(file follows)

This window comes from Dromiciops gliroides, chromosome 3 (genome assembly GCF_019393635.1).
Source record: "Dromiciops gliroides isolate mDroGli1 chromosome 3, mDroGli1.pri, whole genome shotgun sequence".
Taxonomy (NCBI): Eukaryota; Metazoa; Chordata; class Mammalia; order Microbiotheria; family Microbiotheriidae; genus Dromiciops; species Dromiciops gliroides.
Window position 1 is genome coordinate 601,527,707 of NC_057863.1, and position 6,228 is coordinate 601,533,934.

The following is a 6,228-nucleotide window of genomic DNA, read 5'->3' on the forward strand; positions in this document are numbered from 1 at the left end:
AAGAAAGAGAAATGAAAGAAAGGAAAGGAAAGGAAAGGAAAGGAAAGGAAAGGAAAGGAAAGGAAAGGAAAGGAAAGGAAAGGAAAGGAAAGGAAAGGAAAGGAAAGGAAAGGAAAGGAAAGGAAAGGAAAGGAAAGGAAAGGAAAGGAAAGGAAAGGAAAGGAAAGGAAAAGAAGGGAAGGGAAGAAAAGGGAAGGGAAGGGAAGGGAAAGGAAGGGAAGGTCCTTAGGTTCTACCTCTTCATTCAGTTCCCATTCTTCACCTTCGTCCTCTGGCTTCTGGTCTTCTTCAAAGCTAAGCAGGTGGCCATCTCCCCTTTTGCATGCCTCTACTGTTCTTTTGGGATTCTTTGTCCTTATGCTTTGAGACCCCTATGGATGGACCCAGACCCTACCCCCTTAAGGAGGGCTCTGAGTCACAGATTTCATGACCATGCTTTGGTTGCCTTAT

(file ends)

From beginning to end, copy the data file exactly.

This window comes from Dromiciops gliroides, chromosome 3 (genome assembly GCF_019393635.1).
Source record: "Dromiciops gliroides isolate mDroGli1 chromosome 3, mDroGli1.pri, whole genome shotgun sequence".
Taxonomy (NCBI): Eukaryota; Metazoa; Chordata; class Mammalia; order Microbiotheria; family Microbiotheriidae; genus Dromiciops; species Dromiciops gliroides.
Window position 1 is genome coordinate 601,527,707 of NC_057863.1, and position 6,228 is coordinate 601,533,934.

The following is a 6,228-nucleotide window of genomic DNA, read 5'->3' on the forward strand; positions in this document are numbered from 1 at the left end:
AAGAAAGAGAAATGAAAGAAAGGAAAGGAAAGGAAAGGAAAGGAAAGGAAAGGAAAGGAAAGGAAAGGAAAGGAAAGGAAAGGAAAGGAAAGGAAAGGAAAGGAAAGGAAAGGAAAGGAAAGGAAAGGAAAGGAAAGGAAAGGAAAGGAAAGGAAAGGAAAGGAAAGGAAAAGAAGGGAAGGGAAGAAAAGGGAAGGGAAGGGAAGGGAAAGGAAGGGAAGGTCCTTAGGTTCTACCTCTTCATTCAGTTCCCATTCTTCACCTTCGTCCTCTGGCTTCTGGTCTTCTTCAAAGCTAAGCAGGTGGCCATCTCCCCTTTTGCATGCCTCTACTGTTCTTTTGGGATTCTTTGTCCTTATGCTTTGAGACCCCTATGGATGGACCCAGACCCTACCCCCTTAAGGAGGGCTCTGAGTCACAGATTTCATGACCATGCTTTGGTTGCCTTAT